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How charter schools choose desirable students

The National Alliance for Public Charter Schools says this about charter schools on its Web site:

Charter schools are always public schools. They never charge tuition, and they accept any student who wants to attend. Charter laws require that students are admitted by a random lottery drawing in cases too many students want to enroll in a single charter school. Charter schools must also meet the state and federal academic requirements that apply to all public schools.

A new story about charter schools admissions by Stephanie Simon at Reuters details how the reality of admissions at many charter schools is far different from the above rhetoric. She writes:

Students may be asked to submit a 15-page typed research paper, an original short story, or a handwritten essay on the historical figure they would most like to meet. There are interviews. Exams. And pages of questions for parents to answer, including: How do you intend to help this school if we admit your son or daughter?
These aren’t college applications. They’re applications for seats at charter schools.

These are some of the barriers to charter school admissions that Simon writes about in her story:

* Applications that are made available just a few hours a year.
* Lengthy application forms, often printed only in English, that require student and parent essays, report cards, test scores, disciplinary records, teacher recommendations and medical records.
* Demands that students present Social Security cards and birth certificates for their applications to be considered, even though such documents cannot be required under federal law.
* Mandatory family interviews.
* Assessment exams.
* Academic prerequisites.
* Requirements that applicants document any disabilities or special needs. The U.S. Department of Education considers this practice illegal on the college level but has not addressed the issue for K-12 schools.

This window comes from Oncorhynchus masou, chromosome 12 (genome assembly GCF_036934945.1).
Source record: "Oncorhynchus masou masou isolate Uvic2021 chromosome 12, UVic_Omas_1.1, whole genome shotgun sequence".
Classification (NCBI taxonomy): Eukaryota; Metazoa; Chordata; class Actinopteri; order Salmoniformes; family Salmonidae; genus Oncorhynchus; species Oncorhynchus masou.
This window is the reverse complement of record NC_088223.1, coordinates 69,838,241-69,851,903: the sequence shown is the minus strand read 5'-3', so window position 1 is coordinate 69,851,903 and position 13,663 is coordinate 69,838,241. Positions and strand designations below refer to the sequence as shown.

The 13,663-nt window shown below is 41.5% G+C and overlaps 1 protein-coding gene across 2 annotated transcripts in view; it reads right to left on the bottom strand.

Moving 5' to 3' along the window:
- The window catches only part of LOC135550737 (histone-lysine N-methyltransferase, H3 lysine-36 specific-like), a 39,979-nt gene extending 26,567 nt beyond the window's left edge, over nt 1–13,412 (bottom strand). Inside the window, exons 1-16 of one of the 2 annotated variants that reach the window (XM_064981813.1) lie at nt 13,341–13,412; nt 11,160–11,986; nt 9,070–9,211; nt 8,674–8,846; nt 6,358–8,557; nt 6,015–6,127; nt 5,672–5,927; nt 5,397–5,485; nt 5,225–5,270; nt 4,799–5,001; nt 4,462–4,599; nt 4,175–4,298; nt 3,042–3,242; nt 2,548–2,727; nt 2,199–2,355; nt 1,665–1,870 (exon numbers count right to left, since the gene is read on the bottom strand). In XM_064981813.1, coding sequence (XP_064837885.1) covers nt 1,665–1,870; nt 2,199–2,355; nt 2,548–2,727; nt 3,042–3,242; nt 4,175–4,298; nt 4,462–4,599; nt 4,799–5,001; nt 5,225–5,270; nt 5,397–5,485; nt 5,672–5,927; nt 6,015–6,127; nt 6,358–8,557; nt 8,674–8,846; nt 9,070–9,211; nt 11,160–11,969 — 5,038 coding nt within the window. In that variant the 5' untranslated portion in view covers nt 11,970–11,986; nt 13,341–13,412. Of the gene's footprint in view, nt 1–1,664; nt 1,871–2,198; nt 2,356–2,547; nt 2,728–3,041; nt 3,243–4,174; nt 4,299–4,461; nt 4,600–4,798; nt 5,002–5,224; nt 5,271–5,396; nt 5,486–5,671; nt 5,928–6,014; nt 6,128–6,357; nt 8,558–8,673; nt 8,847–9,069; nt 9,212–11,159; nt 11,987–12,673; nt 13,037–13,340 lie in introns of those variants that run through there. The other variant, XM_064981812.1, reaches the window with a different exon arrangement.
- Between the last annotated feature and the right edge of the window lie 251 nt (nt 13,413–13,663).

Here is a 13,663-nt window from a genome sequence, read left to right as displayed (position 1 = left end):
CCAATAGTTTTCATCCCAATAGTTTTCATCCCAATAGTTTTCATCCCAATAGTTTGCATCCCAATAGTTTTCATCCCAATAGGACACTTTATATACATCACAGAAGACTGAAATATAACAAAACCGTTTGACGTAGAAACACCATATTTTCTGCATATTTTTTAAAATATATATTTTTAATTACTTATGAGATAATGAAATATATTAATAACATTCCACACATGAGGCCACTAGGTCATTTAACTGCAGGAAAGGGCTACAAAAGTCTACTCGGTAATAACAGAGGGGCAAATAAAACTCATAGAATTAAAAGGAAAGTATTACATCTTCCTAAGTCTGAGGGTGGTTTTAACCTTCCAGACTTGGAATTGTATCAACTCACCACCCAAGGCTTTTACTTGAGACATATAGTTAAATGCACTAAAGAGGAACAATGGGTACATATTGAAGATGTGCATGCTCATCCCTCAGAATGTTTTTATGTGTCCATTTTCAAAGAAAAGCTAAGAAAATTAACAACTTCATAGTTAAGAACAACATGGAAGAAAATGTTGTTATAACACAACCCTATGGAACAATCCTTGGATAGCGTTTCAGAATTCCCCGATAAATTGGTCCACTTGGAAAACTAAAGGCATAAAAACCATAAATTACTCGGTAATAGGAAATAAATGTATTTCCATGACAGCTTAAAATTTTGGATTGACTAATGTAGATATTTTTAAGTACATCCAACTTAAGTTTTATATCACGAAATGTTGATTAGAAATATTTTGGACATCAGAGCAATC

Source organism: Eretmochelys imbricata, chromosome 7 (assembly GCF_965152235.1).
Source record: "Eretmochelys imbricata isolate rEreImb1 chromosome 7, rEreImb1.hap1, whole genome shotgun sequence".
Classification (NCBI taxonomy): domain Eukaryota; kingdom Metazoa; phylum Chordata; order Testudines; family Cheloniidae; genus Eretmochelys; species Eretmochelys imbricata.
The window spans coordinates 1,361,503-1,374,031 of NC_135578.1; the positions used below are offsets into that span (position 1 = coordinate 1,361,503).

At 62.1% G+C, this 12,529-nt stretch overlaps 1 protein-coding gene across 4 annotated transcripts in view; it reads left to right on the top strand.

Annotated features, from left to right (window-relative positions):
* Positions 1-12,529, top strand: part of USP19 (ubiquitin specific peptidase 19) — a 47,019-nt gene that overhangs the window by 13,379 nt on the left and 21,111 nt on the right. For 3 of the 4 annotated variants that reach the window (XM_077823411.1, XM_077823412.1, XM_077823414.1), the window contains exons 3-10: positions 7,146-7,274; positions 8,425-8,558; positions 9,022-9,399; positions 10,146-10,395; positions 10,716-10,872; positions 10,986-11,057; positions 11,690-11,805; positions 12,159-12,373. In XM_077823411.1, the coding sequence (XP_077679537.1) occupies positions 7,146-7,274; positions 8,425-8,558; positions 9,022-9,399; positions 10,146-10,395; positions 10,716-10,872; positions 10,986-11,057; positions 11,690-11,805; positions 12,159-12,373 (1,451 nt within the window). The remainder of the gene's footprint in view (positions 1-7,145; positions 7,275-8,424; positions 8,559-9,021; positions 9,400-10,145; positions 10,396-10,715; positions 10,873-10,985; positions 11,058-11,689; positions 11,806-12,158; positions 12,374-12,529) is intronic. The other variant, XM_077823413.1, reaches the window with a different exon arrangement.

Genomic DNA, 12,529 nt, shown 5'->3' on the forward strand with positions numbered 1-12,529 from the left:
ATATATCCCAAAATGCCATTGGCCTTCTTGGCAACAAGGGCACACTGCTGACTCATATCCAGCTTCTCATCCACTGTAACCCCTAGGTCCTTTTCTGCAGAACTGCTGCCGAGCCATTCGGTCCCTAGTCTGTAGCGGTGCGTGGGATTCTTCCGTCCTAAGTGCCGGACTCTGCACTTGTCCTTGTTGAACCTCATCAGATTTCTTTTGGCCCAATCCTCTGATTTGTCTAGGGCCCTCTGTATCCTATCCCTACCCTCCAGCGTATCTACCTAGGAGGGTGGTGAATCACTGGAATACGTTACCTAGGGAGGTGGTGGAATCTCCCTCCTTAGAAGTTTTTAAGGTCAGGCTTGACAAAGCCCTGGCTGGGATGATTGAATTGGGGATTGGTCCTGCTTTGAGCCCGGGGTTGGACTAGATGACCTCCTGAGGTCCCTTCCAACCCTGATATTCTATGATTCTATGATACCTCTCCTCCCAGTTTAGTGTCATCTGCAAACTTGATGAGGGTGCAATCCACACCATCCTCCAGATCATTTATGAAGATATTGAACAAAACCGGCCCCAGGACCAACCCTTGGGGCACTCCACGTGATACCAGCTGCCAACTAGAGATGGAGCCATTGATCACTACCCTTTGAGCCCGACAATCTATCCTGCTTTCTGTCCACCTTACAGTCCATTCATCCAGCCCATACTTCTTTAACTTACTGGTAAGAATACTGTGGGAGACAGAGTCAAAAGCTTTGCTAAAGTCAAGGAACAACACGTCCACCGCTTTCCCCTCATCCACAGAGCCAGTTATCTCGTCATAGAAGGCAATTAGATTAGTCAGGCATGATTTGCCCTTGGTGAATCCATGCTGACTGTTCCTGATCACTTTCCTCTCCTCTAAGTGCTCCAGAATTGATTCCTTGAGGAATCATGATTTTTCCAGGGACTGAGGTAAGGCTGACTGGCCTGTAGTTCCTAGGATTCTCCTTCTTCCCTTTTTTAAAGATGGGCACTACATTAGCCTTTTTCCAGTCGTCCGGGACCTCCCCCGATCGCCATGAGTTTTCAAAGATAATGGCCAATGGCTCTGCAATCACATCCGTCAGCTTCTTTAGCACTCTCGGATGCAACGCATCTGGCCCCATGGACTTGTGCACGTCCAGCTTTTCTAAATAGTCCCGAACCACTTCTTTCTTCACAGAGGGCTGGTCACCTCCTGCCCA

Selective admissions in charters — which aren’t supposed to have them — is one big part of a growing narrative about public schools that critics say show that they act more like private schools, albeit with public dollars.

Another part is the issue of expulsions from charter schools, highlighted by my colleague Emma Brown this recent Washington Post story, which said:

The District’s public charter schools have expelled students at a far higher rate than the city’s traditional public schools in recent years, according to school data, highlighting a key difference between two sectors that compete for the District’s students and taxpayer dollars.
D.C. charter schools expelled 676 students in the past three years, while the city’s traditional public schools expelled 24, according to a Washington Post review of school data.

It should be noted that many charter schools do not engage in selective practices.

But many do, Simon found, and operate with little regulation and oversight. For example, she found:

When Philadelphia officials examined 25 charter schools last spring, they found 18 imposed “significant barriers,” including a requirement from one school that students produce a character reference from a religious or community leader.

Charter schools educate about 5 percent of K-12 students in the country, but the sector is growing and gets a great deal of financial and public attention from school reformers. The charter school-dominant Recovery School District of New Orleans is repeatedly praised as being a model for how charter schools can transform a city’s public education system — though those who do the praising ignore the fact that the charters in that district are performing at a very low level. (You can read about that here.)

One thing this latest probe into selective admissions shows is that charter authorizers need to step up oversight.